Reproduced here are the notes left by "C-- T--". I've removed names and personally-identifiable info.
    Known facts
    This pistol was given to C-- T-- by Dr. B-- M-- after his death at age 84 in 2003. Captain M-- served in the U.S. Army Medical Corps from 1945 to 1947 and was the commanding officer of the 260th Medical Detachment which was stationed near Chievres, Belgium during 1946. Staff Sergeant T-- served as senior NCO under Captain M--. The 260th Medical Detachment had 2 officers and 8 enlisted men (the Army’s smallest unit). It took daily sick call for a US Army Combat Engineer Battalion and had oversight for the health care of several thousand German prisoners of war held in a nearby compound until their release in the late fall of 1946.
    Four German POWs had daily assignments in the 260th Medical Detachment dispensary five days a week. Two served as medics, one did clerical work, and the fourth, Fritz Sporer – a very talented craftsman and artisan – worked as an engraver. The army provided him a closet-sized workshop with good light and a small bench with a vise and stool. His only tools were broken, sharp-edged pieces of a carbon steel file embedded in a makeshift wood handle and a wooden mallet along with oil and cloth rags.
    One of Sporer’s projects was engraving the German pistol obtained by Capt. M-- and carving the wooden sides of the weapon’s grip. C-- T-- observed his progress for many weeks during the summer of 1946. They conversed in spite of the fact that Fritz spoke very little English and Sergeant T-- was less than fluent in German. Sporer conveyed that he was drafted near the end of the war with little training as a soldier before being taken prisoner. Fritz said that he had twin sons who were four years old at the time. The beautiful results he obtained under almost primitive work conditions are truly amazing and a tribute to his artistry. The following information is engraved on the pistol in various positions.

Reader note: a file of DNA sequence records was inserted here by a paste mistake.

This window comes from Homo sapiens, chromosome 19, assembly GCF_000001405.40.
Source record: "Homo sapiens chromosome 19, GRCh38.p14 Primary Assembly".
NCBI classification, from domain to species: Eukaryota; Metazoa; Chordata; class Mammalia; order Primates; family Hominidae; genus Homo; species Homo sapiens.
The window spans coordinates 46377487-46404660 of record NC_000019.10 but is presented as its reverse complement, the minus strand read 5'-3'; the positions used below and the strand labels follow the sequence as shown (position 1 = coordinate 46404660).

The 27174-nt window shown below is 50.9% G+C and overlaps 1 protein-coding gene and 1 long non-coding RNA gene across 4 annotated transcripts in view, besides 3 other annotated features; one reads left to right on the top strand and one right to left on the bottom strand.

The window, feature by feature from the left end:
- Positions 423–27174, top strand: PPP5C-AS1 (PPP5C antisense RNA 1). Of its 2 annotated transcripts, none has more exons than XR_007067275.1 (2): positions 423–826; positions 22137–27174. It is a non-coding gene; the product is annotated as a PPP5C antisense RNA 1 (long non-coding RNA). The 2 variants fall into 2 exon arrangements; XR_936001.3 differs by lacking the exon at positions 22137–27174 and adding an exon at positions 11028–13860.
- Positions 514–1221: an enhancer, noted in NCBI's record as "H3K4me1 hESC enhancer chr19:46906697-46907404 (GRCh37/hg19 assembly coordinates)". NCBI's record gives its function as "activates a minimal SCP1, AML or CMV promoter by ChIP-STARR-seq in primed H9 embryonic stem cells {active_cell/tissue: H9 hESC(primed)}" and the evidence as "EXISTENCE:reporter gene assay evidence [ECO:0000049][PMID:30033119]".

GRAVEUR FRITZ SPORER
    HAMBURG-POPPEN BUTTEL
    [street] NR [number]
    J.P. SAUER + SOHN-SUHL
    CAL 7.65
    34544

    Other facts
    Dr. M-- wrote in papers left after his death that Fritz Sporer had been a principal engraver employed by the World War II German government and among other things had engraved plates to produce counterfeit English pound notes as part of the strategy and plan to invade England. Sporer reportedly did personal engravings for Adolph [TOS Violation] and engraved a similar weapon for Hermann Goering, which M-- believed is at the Smithsonian in Washington, DC. The authenticity of this information has been verified.

    Reproduced verbatim, minus the name changes. Personally, I have doubts about the Operation Bernhard connection, and I wonder if the word "not" may have been accidentally left out of the last sentence. Unfortunately, I'm not aware of deeper backup information on it all.
  • Keebler750Keebler750 Posts: 3,413Beta Tester
    Very interesting!! :+1:

    Amazing, the little bits of everything that others know!

    :)